Effects of Biogenic MccJ25 on ETEC K88 Adhesion in Cells

To determine whether biogenic MccJ25 protects cell monolayers from ETEC K88 adhesion in IPEC-J2 cells through its antibacterial activity, in vitro bacterial adhesion assay ETEC K88 was performed. This experiment was conducted in two environments. IPEC-J2 cells were treated with biogenic MccJ25 for 1 h and then washed off before addition of bacteria, or kept in culture medium during infection. Compared to the control group, the two washed-out and consistent biogenic MccJ25 groups significantly reduced the ETEC K88 count at 2 μg/mL (P < 0.01) (Figure 3). However, consistent biogenic MccJ25 significantly decreased (P < 0.01) ETEC K88 adhesion compared to the flushed biogenic MccJ25 treated group.

FIGURE 3
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Figure 3. Protective effects of antimicrobial peptide biogenic MccJ25 against ETEC K88 adhesion to IPEC-J2 cell monolayers. IPEC-J2 cells were cultured with or without biogenic MccJ25(2 μg/mL) for1 h in the absence or presence of ETEC K88 for 3 h. The adhesion of ETEC K88 in the IPEC-J2 cells was determined. Data are means ± SEMs of three independent experiments, n = 8. Different superscript lowercase letters within each group mean significantly different (P < 0.05).

Effects of Biogenic MccJ25 on ETEC K88-Induced Cellular Damage

The intestinal permeability and TEER of biogenic MccJ25 were first tested. As expected, biogenic MccJ25 treatment significantly reduced (P < 0.001) LDH release into the medium compared to the control group (Figure 4A). However, the number of LDH in the culture medium of ETEC K88-treated IPEC-J2 cells pretreated with biogenic MccJ25 was significantly reduced compared to the ETEC K88-treated group (P < 0.001).

FIGURE 4
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Figure 4. Antimicrobial peptide biogenic MccJ25 inhibited ETEC K88-induced damage to IPEC-J2 cells. IPEC-J2 cells were cultured with or without biogenic MccJ25(2 μg/mL) for 24 h in the absence or presence of ETEC K88 for 3 h. LDH activity (A), TEER (B) in the IPEC-J2 cells were determined. Data are means ± SEMs of three independent experiments, n = 8. Different superscript lowercase letters within each group mean significantly different (P < 0.05).

To clarify the role of biogenic MccJ25 on promoting the intestinal junction, the classical TEER method was used to indicate the tight junction integrity. Compared with control group, TEER increased significantly for cells treated with biogenic MccJ25 (P < 0.01) at 12 h. The ETEC K88 decrease in induced TEER was attenuated (P < 0.01) pretreatment biogenic MccJ25 as compared to that of ETEC K88 treatment group at 12 h (Figure 4B). These findings indicated that biogenic MccJ25 maybe function on the epithelial physical barrier.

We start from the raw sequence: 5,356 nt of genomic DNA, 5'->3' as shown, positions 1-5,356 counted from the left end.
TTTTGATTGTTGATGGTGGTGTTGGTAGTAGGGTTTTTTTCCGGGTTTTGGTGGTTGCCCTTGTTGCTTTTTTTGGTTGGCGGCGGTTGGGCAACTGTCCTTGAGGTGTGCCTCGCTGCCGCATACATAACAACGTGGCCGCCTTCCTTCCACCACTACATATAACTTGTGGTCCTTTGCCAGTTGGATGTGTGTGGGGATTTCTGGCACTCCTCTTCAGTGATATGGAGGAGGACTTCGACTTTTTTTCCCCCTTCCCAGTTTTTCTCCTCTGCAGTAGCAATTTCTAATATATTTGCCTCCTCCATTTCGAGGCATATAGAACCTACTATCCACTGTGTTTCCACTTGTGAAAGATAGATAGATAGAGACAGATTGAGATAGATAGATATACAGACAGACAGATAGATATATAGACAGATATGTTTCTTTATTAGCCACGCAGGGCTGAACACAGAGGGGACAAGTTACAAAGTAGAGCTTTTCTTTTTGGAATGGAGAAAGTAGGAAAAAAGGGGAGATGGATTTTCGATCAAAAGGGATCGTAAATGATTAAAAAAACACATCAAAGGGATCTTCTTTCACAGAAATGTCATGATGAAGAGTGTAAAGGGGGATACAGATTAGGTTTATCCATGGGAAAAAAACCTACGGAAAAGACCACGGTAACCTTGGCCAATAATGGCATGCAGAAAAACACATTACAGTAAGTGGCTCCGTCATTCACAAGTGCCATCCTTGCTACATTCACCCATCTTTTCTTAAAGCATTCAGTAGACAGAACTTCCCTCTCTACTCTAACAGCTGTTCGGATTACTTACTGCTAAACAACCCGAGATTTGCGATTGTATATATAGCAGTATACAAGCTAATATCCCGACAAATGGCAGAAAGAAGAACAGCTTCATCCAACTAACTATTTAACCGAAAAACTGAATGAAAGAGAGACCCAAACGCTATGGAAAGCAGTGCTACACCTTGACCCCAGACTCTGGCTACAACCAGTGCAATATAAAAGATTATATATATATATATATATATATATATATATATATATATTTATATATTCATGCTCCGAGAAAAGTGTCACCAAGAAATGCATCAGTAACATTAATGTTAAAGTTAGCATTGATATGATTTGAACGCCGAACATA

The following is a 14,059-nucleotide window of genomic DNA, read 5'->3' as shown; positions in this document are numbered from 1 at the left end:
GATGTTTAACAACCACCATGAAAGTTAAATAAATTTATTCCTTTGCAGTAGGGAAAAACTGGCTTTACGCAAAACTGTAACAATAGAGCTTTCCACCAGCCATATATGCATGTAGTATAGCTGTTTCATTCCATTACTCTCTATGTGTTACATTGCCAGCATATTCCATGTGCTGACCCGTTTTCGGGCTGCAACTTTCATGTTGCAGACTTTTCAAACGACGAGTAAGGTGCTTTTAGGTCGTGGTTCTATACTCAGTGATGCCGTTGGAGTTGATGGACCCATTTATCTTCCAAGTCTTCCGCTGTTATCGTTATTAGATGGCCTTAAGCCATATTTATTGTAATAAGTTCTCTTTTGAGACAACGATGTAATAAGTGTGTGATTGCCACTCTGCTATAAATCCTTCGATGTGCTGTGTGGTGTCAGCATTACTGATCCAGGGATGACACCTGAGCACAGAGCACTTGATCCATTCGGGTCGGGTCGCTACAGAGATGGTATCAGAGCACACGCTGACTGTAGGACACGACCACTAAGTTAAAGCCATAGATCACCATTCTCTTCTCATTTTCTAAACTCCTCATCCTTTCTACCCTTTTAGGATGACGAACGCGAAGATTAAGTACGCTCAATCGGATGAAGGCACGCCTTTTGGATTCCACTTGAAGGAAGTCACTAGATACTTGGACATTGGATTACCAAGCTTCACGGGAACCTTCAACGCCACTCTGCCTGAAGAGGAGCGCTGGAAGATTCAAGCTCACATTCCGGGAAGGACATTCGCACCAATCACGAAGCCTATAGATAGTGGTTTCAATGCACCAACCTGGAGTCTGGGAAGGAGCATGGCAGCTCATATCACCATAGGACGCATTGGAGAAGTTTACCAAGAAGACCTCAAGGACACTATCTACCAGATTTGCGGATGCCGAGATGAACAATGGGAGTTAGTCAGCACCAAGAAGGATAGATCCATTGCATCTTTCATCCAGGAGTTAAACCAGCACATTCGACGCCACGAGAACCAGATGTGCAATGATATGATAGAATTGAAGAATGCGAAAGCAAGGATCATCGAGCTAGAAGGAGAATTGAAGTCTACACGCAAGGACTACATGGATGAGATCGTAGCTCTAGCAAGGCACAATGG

Effects of Biogenic MccJ25 on ETEC K88-Induced Disruption of Tight Junction Gene Expression

The intestinal barrier is mainly formed by tight connections. To further investigate the protective effect of biogenic MccJ25 on ETEC K88-induced TJP disruption, such as Claudin-1, occludin, and ZO-1 expression, it was determined by Real-Time PCR and Western blotting.

As expected, ETEC K88 treatment significantly decreased (P < 0.05) the mRNA relative abundance of the claudin-1 (Figure 5A), occludin (Figure 5B), and zonula occludens-1(ZO-1, Figure 5C) in the absence of biogenic MccJ25. However, the IPEC-J2 cells pre-cultured with biogenic MccJ25 significantly increased (P < 0.001) mRNA expression of claudin-1, occludin, and ZO-1. In addition, compared with control, biogenic MccJ25 treatment significantly increased (P < 0.001) the mRNA expression of claudin-1, occludin, and ZO-1.

FIGURE 5
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Figure 5. Lasso peptide biogenic MccJ25 increased the mRNA expression of the tight junction proteins ZO-1 (A), occludin (B), and claudin-1 (C) in ETEC K88-challenged IPEC-J2 cells. IPEC-J2 cells were cultured with biogenic MccJ25 (2 μg/mL) or without biogenic MccJ25 for 24 h, and then treated with ETEC K88 for 3 h. Cells were collected and relative mRNA expression was analyzed by Real-Time PCR. Date are means ± SEMs of three independent experiments, n = 9. Different superscript lowercase letters within each group mean significantly different (P < 0.05).

Effects of Biogenic MccJ25 on ETEC K88-Induced Disruption of Tight Junction Proteins Expression and Distribution

We performed Western blotting experiments to verify the differences in the processing of these TJPs in the expression of protein abundance in ETEC K88 treated IPEC-J2 cells (Figures 6A,B). Compared to all mRNA expression results, cells challenged with ETEC K88 reduced (P < 0.001) protein expression of claudin-1, occludin, and ZO-1 compared to all treatment groups (Figures 6A,B). Pretreatment with biogenic MccJ25 significantly inhibited the down-regulated expression of claudin-1, occludin, and ZO-1 induced by ETEC K88 (P < 0.05). However, the biogenic MccJ25-treated group did not significantly increase ZO-1 protein expression compared to the control group (Figure 6B).

FIGURE 6
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Figure 6. The protective effects of antimicrobial peptide biogenic MccJ25 on intestinal tight junction proteins structure and function in IPEC-J2 cells. IPEC-J2 cells were cultured in the presence or absence of biogenic MccJ25 (2 μg/mL) for 24 h and then treated with ETEC K88 for 3 h. (A) Representative panels of ZO-1, Occludin and Claudin proteins in IPEC-J2 cells. (B) Cells were collected and protein abundance was determined by Western blot. (C) Visualization of the occlaudin and claudin-1 expression (shown in red) in IPEC-J2 cells and its combination with DAPI to visualize the nuclei (shown in blue). Data are means SEMs of three independent experiments, n = 3. Different superscript lowercase letters within each group mean significantly different (P < 0.05).